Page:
" If I knew that, I wouldn't be your law-
yer," declared Loiing. " Excuse me, Johnny;
there's a client of mine."



CHAPTER II

IN WHICH STRANGERS BECOME OLD FRIENDS

INTO the box where Miss Constance Joy
slender and dark and tall entertained her
bevy of admirers, there swished a violently-
gowned young woman of buxom build and
hearty manner, attended by a young man who
wore a hundred-dollar suit and smiled feebly
whenever he caught an eye. In his right
hand he carried Miss Polly Parsons' gloves
and parasol; in his left, her race-card and
hand-bag. Round his shoulders swung her
field-glasses; from his right pocket protruded
her fan and from his left her auto veil. She
carried her own vanity box.

"If you aren't the darlingest thing in the

world ! " she greeted Miss Joy, whose face had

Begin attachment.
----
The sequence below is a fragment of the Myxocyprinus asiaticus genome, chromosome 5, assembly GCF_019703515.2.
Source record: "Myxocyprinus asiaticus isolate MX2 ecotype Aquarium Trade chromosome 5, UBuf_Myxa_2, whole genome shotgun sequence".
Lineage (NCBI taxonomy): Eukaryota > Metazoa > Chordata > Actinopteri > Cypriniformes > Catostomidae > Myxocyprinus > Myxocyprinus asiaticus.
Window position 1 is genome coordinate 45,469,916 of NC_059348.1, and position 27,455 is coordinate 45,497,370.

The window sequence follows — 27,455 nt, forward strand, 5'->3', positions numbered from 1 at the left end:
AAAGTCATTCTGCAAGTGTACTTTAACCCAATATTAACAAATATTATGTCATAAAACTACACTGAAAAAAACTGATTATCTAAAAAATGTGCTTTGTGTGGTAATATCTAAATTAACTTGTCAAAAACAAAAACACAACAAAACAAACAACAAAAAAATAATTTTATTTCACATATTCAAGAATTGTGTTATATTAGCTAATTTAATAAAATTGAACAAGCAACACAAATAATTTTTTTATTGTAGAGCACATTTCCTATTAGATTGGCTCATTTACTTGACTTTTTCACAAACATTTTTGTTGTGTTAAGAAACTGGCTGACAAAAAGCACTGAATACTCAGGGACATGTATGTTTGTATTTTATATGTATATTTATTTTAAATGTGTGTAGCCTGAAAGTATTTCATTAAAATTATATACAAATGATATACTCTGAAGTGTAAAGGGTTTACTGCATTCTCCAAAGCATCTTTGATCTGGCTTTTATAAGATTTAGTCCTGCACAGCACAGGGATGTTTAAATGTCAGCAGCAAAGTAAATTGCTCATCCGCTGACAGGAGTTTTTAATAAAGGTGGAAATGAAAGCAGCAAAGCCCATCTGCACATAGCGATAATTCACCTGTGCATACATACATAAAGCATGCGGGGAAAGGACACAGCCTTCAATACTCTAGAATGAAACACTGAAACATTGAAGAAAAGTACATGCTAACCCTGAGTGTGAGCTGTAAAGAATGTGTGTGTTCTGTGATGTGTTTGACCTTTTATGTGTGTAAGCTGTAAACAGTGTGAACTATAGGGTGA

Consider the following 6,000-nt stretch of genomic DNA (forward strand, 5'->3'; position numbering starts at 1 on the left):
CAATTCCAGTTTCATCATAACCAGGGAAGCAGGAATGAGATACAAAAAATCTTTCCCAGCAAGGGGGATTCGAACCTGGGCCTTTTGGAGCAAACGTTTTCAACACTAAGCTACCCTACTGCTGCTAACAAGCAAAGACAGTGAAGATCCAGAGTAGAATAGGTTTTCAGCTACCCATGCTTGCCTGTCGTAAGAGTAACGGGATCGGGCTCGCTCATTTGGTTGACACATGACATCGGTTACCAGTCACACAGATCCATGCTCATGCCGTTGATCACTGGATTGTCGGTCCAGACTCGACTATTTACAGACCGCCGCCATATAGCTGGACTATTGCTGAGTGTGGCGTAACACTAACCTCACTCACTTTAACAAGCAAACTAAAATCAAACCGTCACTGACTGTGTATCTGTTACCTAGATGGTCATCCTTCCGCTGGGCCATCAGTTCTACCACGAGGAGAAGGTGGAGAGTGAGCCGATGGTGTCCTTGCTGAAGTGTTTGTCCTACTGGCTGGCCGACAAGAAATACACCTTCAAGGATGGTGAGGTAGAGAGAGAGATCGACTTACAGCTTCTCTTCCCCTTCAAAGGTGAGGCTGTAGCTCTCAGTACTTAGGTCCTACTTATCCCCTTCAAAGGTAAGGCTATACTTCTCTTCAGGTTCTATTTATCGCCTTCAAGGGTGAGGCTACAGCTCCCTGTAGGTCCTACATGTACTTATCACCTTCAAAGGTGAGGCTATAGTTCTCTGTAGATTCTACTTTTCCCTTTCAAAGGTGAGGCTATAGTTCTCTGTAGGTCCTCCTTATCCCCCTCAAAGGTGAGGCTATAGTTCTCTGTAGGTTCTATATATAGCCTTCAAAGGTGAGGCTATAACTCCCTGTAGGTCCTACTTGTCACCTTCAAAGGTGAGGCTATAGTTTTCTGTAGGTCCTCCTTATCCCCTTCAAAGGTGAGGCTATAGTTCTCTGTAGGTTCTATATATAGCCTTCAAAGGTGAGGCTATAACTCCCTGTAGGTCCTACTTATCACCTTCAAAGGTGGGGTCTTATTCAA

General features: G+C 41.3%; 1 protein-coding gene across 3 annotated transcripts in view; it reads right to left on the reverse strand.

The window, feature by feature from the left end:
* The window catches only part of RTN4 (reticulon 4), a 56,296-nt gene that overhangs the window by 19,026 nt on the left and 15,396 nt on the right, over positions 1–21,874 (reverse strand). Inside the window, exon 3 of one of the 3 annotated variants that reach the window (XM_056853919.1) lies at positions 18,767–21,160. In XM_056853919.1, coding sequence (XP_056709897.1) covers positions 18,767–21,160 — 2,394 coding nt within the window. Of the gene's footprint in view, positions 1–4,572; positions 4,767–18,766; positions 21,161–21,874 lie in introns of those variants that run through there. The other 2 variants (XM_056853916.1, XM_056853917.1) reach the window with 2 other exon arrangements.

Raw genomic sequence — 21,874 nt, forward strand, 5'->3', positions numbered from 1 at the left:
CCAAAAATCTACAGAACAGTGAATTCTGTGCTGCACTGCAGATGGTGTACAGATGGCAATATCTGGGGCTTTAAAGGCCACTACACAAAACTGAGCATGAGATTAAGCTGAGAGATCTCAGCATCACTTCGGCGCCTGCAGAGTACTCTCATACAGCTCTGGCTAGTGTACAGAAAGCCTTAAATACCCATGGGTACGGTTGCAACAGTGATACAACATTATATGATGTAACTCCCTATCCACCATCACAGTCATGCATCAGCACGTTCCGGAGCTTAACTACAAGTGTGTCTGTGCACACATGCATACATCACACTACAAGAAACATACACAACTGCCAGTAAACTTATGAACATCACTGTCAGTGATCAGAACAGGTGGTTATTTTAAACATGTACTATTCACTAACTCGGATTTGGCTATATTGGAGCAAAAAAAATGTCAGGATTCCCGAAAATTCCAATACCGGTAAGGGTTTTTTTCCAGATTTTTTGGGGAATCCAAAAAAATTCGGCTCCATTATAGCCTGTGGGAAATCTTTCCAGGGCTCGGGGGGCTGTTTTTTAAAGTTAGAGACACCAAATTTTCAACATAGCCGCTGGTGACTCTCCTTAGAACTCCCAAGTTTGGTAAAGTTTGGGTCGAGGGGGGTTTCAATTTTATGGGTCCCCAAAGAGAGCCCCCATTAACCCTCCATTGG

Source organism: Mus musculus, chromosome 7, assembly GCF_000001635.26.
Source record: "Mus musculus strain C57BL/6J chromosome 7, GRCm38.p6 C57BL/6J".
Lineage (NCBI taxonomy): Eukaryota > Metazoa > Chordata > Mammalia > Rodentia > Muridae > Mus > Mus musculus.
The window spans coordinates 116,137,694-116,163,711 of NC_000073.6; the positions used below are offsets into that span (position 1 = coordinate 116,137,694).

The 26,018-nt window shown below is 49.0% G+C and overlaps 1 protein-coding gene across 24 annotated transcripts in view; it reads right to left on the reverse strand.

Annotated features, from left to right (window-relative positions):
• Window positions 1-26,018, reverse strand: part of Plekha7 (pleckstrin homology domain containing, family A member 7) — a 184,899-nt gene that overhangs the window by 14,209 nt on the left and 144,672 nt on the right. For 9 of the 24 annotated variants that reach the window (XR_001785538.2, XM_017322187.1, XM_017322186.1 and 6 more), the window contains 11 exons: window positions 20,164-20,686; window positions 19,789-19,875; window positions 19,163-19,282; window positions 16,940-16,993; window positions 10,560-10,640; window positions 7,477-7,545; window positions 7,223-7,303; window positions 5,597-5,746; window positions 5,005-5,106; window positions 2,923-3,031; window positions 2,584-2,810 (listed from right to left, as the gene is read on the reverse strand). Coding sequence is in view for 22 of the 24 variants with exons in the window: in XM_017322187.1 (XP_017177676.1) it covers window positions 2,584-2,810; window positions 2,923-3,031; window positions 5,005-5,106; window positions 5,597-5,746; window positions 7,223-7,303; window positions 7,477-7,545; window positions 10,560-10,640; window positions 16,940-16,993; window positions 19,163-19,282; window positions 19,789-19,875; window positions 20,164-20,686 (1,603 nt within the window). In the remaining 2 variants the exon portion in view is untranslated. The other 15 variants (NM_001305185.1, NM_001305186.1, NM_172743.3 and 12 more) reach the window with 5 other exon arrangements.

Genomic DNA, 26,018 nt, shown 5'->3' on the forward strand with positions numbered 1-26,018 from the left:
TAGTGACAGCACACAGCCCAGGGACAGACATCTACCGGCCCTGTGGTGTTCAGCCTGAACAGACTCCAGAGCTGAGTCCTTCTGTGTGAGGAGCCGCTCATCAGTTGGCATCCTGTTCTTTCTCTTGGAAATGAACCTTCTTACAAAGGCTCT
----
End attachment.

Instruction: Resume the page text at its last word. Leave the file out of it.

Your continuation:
lighted with a smile of both amusement and

pleasure. " You certainly are some Con !

10



STRANGERS BECOME OLD FRIENDS

Every time I see you in a new gown I change
my dressmaker. Hello, boys ! " She shook
hands cordially with all of them as soon as
she had paid her brief respects to Mrs. Pattie
Boyden, who was pleasant and indulgent
enough in her greeting, though not need-
lessly so.

" You're looking as happy as ever, Polly/'
observed Constance.

" I'm as happy as a mosquito in a baby's
crib," avowed Polly. " I've added three thou-
sand to-day to the subscription list for our
Ocean View Baby Hotel. Where's that list,
Sammy ? "

Sammy Chirp passed a few things from his
right to his left hand and searched a few
pockets; passed a few things from his left
to his right hand, dropped the lady's hand-
kerchief and picked it up, smiled feebly upon
everybody, and then at last produced the sub-
scription list, which Miss Joy read most in-
terestedly.

" That's splendid, Polly ! " she approved,
ii



FIVE THOUSAND AN HOUR

" Another day's work as good as this, and
we'll be able to buy our hotel."

Paul Gresham, standing stiffly between her
and Polly, looked down at her and smiled cor-
rectly.

" I guess we'd better go, don't you think ? "